When you feel that the images will divert your audience’s attention – save them for your son’s school project.

Remember! In your marketing presentation, YOU are the hero. Your slides are your support. Don’t let your slides dominate YOU for any reason.

Happy selling!

How to Create Presentations With Keynote for the iPad

Keynote is easily one of the strongest presentations apps. We find Keynote provides the most “wow” of the 3 programs in the iWork suite as Keynote is one that truly shows off the visual capabilities of the iPad.

Basic Features

Keynote can create dazzling presentations with animated transitions and graphics on your iPad. If you plan on using Keynote with any frequency, you should look into buying a keyboard for your iPad to work effectively. Keynote is very intuitive to work with and allows you to create presentations that display photos, graphics, and bullet pointed text. Just remember with the iPad version of Keynote you are limited to what files and formats the iPad display.

Templates – Currently Keynote comes with 12 standard templates that cover most types of presentations from display sales and financial data for businesses to school presentations. When selecting a template, you will be prompted to insert pictures and fill out texts. The interface is very intuitive and user friendly and you just follow the instructions to create the basic presentation.

Slide Transitions – You have a choice of slide transitions: flip, dissolve, pop, twirl, spin, zoom, and many more. You are not limited to one type of transition for a presentation as you can choose from the menu of transitions from one slide to the next.

Style Text – When creating or editing a presentation, you can change the text style as you wish. To change the text style, just tap a text block to select it. Tap the Style text “icon to get to the “Style, Text, and Arrange” tabs. The Style text icon is the located in the upper right hand corner of Keynote. It’s the farthest left icon in the upper right hand corner that looks like a lowercase “I” within a white circle. After you select the style text icon a pop-up box with appear allowing you to change the style, text, and arrangement of the highlighted text.

Images and Graphics – The next icon to the right of the Style Text icon allows you insert media, tables, charts, and shapes. This icon looks like a mountain range in a picture frame. This icon allows you format and add photos as well as other graphics including tables and charts in your presentation.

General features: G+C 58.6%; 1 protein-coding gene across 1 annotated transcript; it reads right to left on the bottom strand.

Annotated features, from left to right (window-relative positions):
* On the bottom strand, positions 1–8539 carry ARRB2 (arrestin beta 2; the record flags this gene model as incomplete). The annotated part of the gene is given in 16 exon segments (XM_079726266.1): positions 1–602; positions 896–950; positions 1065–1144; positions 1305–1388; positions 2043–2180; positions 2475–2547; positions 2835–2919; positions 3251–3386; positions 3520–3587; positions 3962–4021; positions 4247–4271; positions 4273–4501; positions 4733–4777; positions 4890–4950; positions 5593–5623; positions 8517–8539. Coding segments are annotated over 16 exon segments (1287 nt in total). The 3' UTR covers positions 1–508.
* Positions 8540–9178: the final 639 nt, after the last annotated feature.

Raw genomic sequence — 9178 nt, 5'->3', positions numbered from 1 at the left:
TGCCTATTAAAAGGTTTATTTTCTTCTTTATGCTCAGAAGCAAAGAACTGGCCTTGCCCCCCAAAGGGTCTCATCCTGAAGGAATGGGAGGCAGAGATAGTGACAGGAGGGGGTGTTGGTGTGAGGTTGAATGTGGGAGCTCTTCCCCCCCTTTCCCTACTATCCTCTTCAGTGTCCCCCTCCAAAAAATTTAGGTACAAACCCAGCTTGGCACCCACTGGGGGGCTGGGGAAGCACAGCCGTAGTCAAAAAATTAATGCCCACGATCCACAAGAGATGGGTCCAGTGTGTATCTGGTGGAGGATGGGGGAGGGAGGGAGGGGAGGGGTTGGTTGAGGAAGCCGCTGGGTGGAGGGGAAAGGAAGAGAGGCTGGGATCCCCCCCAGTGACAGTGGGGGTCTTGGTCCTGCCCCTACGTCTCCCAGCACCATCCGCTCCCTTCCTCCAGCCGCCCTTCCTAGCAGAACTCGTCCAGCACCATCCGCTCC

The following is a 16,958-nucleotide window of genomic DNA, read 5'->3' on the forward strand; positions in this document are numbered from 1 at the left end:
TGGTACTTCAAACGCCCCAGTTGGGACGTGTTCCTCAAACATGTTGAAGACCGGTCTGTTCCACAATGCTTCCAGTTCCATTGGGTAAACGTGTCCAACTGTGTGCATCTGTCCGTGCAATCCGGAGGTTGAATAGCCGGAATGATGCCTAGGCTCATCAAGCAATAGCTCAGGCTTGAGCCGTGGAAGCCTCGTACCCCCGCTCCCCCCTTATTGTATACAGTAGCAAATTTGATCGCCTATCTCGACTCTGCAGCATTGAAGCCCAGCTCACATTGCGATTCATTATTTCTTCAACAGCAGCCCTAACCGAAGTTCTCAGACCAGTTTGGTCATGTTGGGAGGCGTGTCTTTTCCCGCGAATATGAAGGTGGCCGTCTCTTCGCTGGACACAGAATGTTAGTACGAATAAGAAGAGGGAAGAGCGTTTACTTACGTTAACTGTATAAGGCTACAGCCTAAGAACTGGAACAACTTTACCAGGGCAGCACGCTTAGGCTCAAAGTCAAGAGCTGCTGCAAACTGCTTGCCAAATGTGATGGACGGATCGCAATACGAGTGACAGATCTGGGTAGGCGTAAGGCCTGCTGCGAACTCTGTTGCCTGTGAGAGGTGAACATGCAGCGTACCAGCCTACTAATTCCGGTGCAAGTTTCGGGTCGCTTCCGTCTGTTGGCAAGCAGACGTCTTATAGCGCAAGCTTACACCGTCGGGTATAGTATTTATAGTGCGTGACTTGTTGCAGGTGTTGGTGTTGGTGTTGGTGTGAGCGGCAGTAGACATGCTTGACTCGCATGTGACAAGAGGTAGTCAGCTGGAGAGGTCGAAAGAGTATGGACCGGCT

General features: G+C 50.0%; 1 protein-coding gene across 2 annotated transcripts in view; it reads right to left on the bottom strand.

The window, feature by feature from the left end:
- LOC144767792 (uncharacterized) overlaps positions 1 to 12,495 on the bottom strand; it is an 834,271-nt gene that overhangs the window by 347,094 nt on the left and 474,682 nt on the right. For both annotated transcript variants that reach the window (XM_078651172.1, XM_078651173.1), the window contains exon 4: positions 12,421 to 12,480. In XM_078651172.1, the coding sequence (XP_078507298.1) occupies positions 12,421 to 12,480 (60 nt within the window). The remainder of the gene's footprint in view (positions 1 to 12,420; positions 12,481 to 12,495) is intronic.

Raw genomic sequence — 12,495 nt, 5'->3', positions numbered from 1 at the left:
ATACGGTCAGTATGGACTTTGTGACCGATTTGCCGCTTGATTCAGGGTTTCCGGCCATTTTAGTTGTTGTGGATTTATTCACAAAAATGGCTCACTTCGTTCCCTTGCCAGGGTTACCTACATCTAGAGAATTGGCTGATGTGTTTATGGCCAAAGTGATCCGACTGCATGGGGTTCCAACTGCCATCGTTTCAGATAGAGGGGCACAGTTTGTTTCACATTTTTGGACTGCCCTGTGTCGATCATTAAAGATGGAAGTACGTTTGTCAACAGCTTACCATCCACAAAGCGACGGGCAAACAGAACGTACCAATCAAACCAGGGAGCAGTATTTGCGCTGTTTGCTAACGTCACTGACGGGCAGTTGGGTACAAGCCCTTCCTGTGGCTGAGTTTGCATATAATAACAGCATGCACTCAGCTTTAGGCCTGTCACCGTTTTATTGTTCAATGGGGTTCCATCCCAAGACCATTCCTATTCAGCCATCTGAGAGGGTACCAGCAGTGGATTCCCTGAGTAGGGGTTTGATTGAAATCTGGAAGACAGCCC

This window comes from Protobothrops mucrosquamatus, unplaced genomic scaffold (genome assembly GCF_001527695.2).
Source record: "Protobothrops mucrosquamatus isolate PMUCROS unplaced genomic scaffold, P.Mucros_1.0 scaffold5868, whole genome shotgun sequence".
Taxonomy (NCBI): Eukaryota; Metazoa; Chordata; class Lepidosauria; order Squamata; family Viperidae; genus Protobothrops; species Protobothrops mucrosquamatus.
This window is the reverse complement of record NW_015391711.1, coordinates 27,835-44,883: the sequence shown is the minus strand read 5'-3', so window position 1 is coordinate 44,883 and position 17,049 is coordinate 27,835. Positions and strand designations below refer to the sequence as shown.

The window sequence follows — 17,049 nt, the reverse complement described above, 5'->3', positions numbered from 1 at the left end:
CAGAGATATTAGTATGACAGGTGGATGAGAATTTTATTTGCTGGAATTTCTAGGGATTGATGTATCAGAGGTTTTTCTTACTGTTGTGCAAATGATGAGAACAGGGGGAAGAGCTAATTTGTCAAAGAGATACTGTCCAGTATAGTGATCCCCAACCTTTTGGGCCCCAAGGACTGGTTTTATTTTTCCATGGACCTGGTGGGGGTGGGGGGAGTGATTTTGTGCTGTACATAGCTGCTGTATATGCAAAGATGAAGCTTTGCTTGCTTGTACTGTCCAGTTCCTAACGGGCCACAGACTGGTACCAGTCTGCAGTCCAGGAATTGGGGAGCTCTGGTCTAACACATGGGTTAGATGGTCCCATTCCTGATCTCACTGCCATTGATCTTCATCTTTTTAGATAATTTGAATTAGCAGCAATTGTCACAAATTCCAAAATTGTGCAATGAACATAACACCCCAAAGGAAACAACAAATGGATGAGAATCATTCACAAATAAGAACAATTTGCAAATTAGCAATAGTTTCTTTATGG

Animated Transitions – Right after the “images and graphics” icon is the animated transitions icon. This icon looks like 2 diamonds. To add animated transitions, on the left hand side tap any thumbnail slide in your presentation. A “none” box will appear next to that slide. Tap the “none” box. This bring up the “Transitions” pop up box. Simply go through the list of transitions and choose whichever you wish. Tap the “Options” tab in the transition box to edit the length and time of the transition. This will allow you to create self running Keynote presentations and decide how long the viewer watches each slide.

Change settings – To change the settings tap the “Tools” Menu. This icon looks like a wrench. From this tool you can print, adjust settings, use the search tool, and get help. In addition you can add notes for the presenter by tapping “Presenter Notes.” Under “Settings,” you can spell check your presentation as well as select the edge guides and slide numbers.

Playing a presentation – The play icon is the normal triangle shape icon we are all use to seeing. Once you start to play your Keynote presentation, tap or swipe the slide to go onto the next slide. If you want the presentation to run automatically without tapping a slide after pressing the play icon, set your transitions to advance automatically.

Adding a New Slide – Tap the “+” icon in the bottom left hand corner to add a new slide. A pop up box will appear allowing you to choose the format of the Slide. Among the selections you can choose a Title page, blank page, partially formatted text page, etc.